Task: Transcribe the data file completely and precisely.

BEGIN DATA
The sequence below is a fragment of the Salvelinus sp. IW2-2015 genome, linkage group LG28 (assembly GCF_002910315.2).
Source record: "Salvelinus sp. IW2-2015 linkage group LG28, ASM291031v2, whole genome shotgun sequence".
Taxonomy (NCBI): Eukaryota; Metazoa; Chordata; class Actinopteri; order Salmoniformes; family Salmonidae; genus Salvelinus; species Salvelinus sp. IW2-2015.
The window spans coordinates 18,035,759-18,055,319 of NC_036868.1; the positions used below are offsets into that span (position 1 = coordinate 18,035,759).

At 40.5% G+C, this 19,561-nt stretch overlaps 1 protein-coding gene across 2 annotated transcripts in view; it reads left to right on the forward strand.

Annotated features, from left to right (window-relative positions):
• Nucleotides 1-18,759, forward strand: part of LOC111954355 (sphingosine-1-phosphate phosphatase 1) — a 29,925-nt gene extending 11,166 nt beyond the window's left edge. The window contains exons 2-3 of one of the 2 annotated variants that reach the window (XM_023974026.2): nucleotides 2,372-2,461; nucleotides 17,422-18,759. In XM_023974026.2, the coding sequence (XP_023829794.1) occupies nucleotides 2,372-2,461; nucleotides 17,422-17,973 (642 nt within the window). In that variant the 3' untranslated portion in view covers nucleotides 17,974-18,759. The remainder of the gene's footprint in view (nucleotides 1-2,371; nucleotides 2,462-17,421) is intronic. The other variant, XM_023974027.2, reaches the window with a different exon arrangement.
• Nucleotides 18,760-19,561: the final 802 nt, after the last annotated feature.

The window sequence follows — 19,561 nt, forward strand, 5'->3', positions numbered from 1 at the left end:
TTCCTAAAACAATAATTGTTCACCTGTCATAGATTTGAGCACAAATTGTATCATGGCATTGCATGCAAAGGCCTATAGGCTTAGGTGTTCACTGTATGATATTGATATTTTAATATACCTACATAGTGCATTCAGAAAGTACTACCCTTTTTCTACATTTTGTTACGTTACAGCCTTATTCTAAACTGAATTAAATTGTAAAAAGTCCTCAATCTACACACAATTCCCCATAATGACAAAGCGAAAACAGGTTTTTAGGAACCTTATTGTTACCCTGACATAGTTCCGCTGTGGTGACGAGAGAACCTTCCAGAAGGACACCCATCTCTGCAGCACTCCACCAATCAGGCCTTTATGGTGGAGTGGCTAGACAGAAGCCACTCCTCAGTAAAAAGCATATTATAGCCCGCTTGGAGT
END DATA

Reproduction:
The sequence below is a fragment of the Salvelinus sp. IW2-2015 genome, linkage group LG28 (assembly GCF_002910315.2).
Source record: "Salvelinus sp. IW2-2015 linkage group LG28, ASM291031v2, whole genome shotgun sequence".
Taxonomy (NCBI): Eukaryota; Metazoa; Chordata; class Actinopteri; order Salmoniformes; family Salmonidae; genus Salvelinus; species Salvelinus sp. IW2-2015.
The window spans coordinates 18,035,759-18,055,319 of NC_036868.1; the positions used below are offsets into that span (position 1 = coordinate 18,035,759).

At 40.5% G+C, this 19,561-nt stretch overlaps 1 protein-coding gene across 2 annotated transcripts in view; it reads left to right on the forward strand.

Annotated features, from left to right (window-relative positions):
• Nucleotides 1-18,759, forward strand: part of LOC111954355 (sphingosine-1-phosphate phosphatase 1) — a 29,925-nt gene extending 11,166 nt beyond the window's left edge. The window contains exons 2-3 of one of the 2 annotated variants that reach the window (XM_023974026.2): nucleotides 2,372-2,461; nucleotides 17,422-18,759. In XM_023974026.2, the coding sequence (XP_023829794.1) occupies nucleotides 2,372-2,461; nucleotides 17,422-17,973 (642 nt within the window). In that variant the 3' untranslated portion in view covers nucleotides 17,974-18,759. The remainder of the gene's footprint in view (nucleotides 1-2,371; nucleotides 2,462-17,421) is intronic. The other variant, XM_023974027.2, reaches the window with a different exon arrangement.
• Nucleotides 18,760-19,561: the final 802 nt, after the last annotated feature.

The window sequence follows — 19,561 nt, forward strand, 5'->3', positions numbered from 1 at the left end:
TTCCTAAAACAATAATTGTTCACCTGTCATAGATTTGAGCACAAATTGTATCATGGCATTGCATGCAAAGGCCTATAGGCTTAGGTGTTCACTGTATGATATTGATATTTTAATATACCTACATAGTGCATTCAGAAAGTACTACCCTTTTTCTACATTTTGTTACGTTACAGCCTTATTCTAAACTGAATTAAATTGTAAAAAGTCCTCAATCTACACACAATTCCCCATAATGACAAAGCGAAAACAGGTTTTTAGGAACCTTATTGTTACCCTGACATAGTTCCGCTGTGGTGACGAGAGAACCTTCCAGAAGGACACCCATCTCTGCAGCACTCCACCAATCAGGCCTTTATGGTGGAGTGGCTAGACAGAAGCCACTCCTCAGTAAAAAGCATATTATAGCCCGCTTGGAGT